BOT obviously operates on the collection of tolls to get a return on investment. The country is in dire need of better roads so we need the support of businesses and citizens. If we wait for the State budget to afford VND120 billion then we can't finish the entire highway and until after 2020.
While the fees will be a bit higher, drivers will save time and therefore costs. For example, on the expressway Trung Luong-Sai Gon, the density level of traffic was reduced by 40 per cent when we started collecting fees.
After three months, the old road on National Highway 1A (without fees) was so jammed that all containers returned to the expressway.
Transport companies have to balance the cost of paying fees with saving time and operating their vehicles better. We believe that new BOT fees will not make it difficult for businesses.
Thanh: I believe that the Government has to intensify its supervision role. We cannot leave the roads entirely to investors and subcontractors.
We have already seen many BOT roads fail to meet deadlines and quality demands. Information related to the project, the investor, the timeline and the subcontractor must be open and transparent to all people and businesses.
We need a mechanism to make sure that subcontractors will not push the cost too high and increase fees unreasonably.
Vinh: As road users, our biggest concern is that we are being asked to pay high fees to use high quality roads but in fact the road quality is not as good as expected.
For example, to travel from Ha Noi to Nam Dinh, we have two options. First, travel by Phu Ly in Ha Nam Province to reach Nam Dinh along a crowded narrow road with a poor road surface and a toll fee of VND15,000 for a 3.5-tonne truck. And second, on the BOT-developed route, where the fee is double or triple, at a maximum 100kph.
If there is an alternative way, even a longer one, drivers prefer the alternative rather than the BOT road to reduce costs. Added fuel costs in such cases are not as high as toll fees.
Under regulations, there can be a toll station every 50-70km but for years we saw them reach a higher density. For example, from Ha Noi to Thai Binh (116km) there are three toll stations; from Ha Noi to Hai Phong (100km) two stations; from Ha Noi to Quang Ninh (150km) four stations.
From Ha Noi to HCM City, 14 stations, including four or five BOT toll stations, which impose fees twice to three times those of State toll stations.
Investors are allowed to collect fees at the maximum rate of 3.5 times higher than current fees. Do you think this level is too high?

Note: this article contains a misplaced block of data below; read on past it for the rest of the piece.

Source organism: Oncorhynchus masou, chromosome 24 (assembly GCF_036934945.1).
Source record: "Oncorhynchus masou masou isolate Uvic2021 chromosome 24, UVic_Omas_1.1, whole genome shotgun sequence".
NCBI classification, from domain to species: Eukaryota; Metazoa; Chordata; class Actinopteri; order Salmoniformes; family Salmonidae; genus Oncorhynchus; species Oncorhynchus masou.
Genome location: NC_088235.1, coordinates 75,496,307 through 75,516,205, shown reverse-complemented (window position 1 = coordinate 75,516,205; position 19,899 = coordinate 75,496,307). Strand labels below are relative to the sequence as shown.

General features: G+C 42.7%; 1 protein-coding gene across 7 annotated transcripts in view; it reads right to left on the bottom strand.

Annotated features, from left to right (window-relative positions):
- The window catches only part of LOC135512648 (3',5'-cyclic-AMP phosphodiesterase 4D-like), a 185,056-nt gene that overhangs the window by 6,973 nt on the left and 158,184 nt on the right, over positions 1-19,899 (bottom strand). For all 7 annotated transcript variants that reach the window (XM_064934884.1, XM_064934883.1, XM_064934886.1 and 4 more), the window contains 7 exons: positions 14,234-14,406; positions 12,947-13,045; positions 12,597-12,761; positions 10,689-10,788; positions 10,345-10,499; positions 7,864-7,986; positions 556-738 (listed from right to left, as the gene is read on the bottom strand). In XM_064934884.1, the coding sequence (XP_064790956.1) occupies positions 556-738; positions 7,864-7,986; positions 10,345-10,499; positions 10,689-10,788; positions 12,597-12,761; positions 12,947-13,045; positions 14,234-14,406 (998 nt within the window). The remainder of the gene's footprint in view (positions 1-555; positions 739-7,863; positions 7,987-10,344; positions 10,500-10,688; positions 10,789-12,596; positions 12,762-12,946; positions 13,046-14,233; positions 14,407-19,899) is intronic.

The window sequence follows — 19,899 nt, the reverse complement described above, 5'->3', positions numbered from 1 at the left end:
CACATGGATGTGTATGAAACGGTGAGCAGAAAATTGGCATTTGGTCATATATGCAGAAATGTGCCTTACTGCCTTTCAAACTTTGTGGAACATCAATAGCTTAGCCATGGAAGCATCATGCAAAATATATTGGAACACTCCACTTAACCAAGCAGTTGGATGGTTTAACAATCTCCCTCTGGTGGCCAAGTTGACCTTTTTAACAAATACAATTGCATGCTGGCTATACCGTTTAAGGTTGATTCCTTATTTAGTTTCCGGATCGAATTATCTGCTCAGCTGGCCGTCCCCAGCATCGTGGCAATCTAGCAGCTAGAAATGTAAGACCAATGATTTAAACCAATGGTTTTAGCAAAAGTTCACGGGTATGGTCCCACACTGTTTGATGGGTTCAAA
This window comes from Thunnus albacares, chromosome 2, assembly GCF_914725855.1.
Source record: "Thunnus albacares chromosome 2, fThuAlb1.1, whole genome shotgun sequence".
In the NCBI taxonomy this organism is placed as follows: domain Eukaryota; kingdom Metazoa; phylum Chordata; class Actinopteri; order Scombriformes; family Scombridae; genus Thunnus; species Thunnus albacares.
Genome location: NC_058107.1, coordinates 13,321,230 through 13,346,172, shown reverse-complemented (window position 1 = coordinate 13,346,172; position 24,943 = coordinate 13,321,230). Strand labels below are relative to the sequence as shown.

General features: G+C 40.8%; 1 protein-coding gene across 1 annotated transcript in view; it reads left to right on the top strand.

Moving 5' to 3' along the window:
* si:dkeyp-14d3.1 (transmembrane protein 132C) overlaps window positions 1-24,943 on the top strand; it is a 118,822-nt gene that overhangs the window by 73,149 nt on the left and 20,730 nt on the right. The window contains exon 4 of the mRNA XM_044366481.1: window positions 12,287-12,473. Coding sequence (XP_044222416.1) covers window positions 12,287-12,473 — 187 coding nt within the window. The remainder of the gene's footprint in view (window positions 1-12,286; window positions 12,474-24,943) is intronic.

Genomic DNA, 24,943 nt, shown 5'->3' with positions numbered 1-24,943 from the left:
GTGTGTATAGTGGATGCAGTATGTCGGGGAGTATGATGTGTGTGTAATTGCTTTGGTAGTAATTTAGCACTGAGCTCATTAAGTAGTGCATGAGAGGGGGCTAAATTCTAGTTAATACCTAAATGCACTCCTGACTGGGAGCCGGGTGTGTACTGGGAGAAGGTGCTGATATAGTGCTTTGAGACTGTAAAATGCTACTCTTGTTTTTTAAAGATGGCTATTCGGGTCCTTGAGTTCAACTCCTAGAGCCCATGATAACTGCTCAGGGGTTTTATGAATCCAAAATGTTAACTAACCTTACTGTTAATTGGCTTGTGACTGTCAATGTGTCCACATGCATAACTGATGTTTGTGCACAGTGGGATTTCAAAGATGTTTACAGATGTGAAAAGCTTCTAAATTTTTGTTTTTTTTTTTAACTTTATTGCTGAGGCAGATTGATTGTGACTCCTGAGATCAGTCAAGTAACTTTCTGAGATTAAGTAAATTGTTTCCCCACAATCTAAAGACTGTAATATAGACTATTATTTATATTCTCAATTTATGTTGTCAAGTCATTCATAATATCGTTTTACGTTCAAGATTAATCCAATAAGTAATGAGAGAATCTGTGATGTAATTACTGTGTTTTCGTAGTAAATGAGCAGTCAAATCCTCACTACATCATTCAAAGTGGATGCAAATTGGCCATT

Truong: We have taken into account BOT projects in neighbouring countries and the rate is not too high. The higher fee will not start until 2016 and not all stations will apply the maximum.
In the future, when we build the north-south express highway, tolls on National Highway 1A will be phased out and we will only collect tolls on the express highway.
Thanh: The quality has to match the higher fees. Information must be transparent. When we introduced the Road Maintenance Fund, the calculation was based on the entire ground transport system. Therefore it's clear that fees are overlapping.
We have to find a meeting point among investors, people and transport firms. While we complain about high fees, investors say they need that level to get their return on investment. The government says we will have better roads because of the higher fees. But what if that's not the case? We need to make it happen.
Another point is that putting in so many toll stations will affect the speed of the vehicles and traveling time.
Vinh: When transport firms have to pay more fees they will pass the cost on to customers, which is not good under current economic conditions where people are living with the pressure of inflation.
Government should have measures to harmonise the benefits to both investors and road users. For example, the time for investors to have their capital returned should be longer, so that fees can be lower.
Moreover, the effective use of the road maintenance fund is crucial to improving road quality, which is a key to reducing transport cost. — VNS